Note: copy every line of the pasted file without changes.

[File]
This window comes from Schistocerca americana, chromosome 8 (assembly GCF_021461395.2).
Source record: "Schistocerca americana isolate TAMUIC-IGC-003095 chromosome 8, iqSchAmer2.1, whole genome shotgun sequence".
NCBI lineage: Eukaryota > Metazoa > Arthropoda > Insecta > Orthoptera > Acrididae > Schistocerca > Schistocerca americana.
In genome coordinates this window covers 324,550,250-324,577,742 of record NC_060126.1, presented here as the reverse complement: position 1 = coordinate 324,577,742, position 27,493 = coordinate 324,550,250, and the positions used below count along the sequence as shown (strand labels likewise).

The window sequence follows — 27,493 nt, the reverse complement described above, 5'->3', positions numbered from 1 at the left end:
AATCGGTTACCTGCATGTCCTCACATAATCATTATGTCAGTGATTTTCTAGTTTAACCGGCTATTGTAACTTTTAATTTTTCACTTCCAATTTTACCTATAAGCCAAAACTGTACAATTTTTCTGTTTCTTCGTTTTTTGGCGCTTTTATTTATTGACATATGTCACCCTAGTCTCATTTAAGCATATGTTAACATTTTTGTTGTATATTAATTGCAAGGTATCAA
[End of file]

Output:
This window comes from Schistocerca americana, chromosome 8 (assembly GCF_021461395.2).
Source record: "Schistocerca americana isolate TAMUIC-IGC-003095 chromosome 8, iqSchAmer2.1, whole genome shotgun sequence".
NCBI lineage: Eukaryota > Metazoa > Arthropoda > Insecta > Orthoptera > Acrididae > Schistocerca > Schistocerca americana.
In genome coordinates this window covers 324,550,250-324,577,742 of record NC_060126.1, presented here as the reverse complement: position 1 = coordinate 324,577,742, position 27,493 = coordinate 324,550,250, and the positions used below count along the sequence as shown (strand labels likewise).

The window sequence follows — 27,493 nt, the reverse complement described above, 5'->3', positions numbered from 1 at the left end:
AATCGGTTACCTGCATGTCCTCACATAATCATTATGTCAGTGATTTTCTAGTTTAACCGGCTATTGTAACTTTTAATTTTTCACTTCCAATTTTACCTATAAGCCAAAACTGTACAATTTTTCTGTTTCTTCGTTTTTTGGCGCTTTTATTTATTGACATATGTCACCCTAGTCTCATTTAAGCATATGTTAACATTTTTGTTGTATATTAATTGCAAGGTATCAA